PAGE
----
The No-Creed View Can Make Dictators of Pastors
As mentioned above, the anti-creed attitude reflects the spirit of the age, which is dead set against authorities and historical tradition.
However, not having a public creed, which sets the bounds for the essentials of the Faith, then anything goes for the pastor. A popular response might be, “No! Our pastor only preaches the Bible!” The fact is that, their pastor preaches what his personal understanding of what the Bible means.
So, if a church has “No book/creed but the Bible!” and the pastor is the best trained person to interpret the Bible, then what the pastor says the Bible means will be the most authoritative voice in that church. Without a creed, the members of the church have nothing against which they can check whether what their pastor is saying is true or not.
Taken to its logical end, without a public creed, the pastor is the ultimate authority!
If the pastor best knows what the Bible teaches, and there arises a question of doctrine or life, then what the pastor says is the last word on the issue. On the flip side, if a church has a public creed and confession, the other elders or even members of the church have a standard or rule by which they can test the teaching.
In I John 4:1, the apostle John says, “Beloved, do not believe every spirit, but test the spirits (i.e., teachings, messages) to see whether they are from God, for many false prophets have gone out into the world” (ESV).
In the very next verse (v. 2), the Apostle then goes on to give the standard by which the teachings are to be evaluated. In this, he gives us a creed, a confession!! “By this you know the Spirit of God: every spirit that confesses that Jesus Christ has come in the flesh is from God” (ESV). This statement functioned as a creed, over against the group in the church known as the Gnostics, which denied that the man Jesus was the Christ. Rather, they taught that the Christ was pure spirit that used the mere human Jesus of Nazareth as a sort of vehicle, as he cruised around teaching those in the know how to escape earthly reality. The Apostle teaches us to reject Gnosticism, since it contradicts our confession of Christ, “conceived by the Holy Spirit, born of the virgin Mary...etc.,” that is, Christ’s incarnation.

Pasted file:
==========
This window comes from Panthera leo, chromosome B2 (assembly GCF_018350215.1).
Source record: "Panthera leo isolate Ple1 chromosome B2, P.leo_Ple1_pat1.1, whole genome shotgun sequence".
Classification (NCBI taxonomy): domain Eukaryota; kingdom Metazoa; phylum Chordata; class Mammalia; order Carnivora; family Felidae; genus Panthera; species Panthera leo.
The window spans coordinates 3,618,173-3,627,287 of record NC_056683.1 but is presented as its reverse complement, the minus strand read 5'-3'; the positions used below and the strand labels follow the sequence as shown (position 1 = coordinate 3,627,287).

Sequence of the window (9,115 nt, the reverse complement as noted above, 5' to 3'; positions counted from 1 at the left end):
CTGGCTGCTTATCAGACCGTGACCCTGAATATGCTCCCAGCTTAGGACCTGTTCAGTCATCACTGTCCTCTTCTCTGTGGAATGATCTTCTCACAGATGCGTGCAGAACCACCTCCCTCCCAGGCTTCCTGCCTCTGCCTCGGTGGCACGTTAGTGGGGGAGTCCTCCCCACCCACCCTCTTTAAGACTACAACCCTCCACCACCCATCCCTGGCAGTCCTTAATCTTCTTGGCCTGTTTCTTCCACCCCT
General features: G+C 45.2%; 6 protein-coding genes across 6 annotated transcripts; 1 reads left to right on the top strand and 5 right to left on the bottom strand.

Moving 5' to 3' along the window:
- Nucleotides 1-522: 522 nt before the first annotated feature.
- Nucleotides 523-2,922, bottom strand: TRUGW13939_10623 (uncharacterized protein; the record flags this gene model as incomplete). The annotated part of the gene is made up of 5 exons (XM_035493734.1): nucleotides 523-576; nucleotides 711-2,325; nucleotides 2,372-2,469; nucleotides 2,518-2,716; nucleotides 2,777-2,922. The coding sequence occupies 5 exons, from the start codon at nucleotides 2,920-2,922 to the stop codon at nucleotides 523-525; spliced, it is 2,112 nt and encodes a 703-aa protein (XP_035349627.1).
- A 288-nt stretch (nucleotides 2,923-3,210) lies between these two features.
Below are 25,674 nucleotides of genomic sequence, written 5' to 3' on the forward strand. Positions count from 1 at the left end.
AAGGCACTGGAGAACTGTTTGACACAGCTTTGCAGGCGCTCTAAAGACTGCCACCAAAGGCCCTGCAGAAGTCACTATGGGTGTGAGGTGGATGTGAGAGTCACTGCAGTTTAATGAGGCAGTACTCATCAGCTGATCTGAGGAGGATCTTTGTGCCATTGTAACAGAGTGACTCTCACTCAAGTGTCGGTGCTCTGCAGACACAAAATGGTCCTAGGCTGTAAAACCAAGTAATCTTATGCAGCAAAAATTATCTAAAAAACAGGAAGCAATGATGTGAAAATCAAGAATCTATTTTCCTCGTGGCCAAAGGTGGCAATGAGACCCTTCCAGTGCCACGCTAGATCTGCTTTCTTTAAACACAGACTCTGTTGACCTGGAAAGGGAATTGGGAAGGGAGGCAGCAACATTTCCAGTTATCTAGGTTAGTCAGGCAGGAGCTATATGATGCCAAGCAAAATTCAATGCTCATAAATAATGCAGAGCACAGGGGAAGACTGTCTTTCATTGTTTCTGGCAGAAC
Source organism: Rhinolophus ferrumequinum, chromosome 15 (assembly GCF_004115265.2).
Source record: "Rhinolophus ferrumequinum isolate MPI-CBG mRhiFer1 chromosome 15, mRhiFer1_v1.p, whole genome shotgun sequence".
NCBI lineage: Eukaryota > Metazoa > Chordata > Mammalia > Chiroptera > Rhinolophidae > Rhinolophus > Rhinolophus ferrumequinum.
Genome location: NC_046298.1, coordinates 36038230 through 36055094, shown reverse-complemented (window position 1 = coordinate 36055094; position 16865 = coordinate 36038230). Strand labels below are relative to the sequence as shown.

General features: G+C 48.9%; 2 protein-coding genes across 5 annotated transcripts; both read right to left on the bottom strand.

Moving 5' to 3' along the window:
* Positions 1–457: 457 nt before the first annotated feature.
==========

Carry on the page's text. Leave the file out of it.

So, just like the apostle John prescribed, public creeds function to test the claims of those who are responsible to teach and rule in the church.
Wrapping It Up
Despite how popular the sloganeering claims of “No creed but...” are in today’s church culture, they are something that may work on a bumper sticker, but cannot stand against logic, the Bible, church history. This attitude also creates dysfunction in the life of the church.
1. “No creed but...” is self-refuting, because “No creed...” is a creed!
2. “No book but the Bible” is a claim that is against the teaching of the Bible, because the Bible is full of creeds and teaches us to maintain them.
3. The fact is that, everyone has a creed, whether it is public or private!
4. The private-creed view can lead to the pastor becoming a dictator, since there is no standard by which to test the pastor’s interpretation of the Bible.
How good is God, that he has graciously worked the thought, circumstances, theology and history of his church to hand down to us—and future generations—the ancient creeds, confessions, and catechisms, which have shaped who we are and remind us of our rich and deep heritage, going back to Christ’s apostles! Let us pray that as he nurtures our appreciation and use of the creeds, he likewise give us the grace to help lead the church in a faithful trip back to the future, and in her seeing the need for creeds!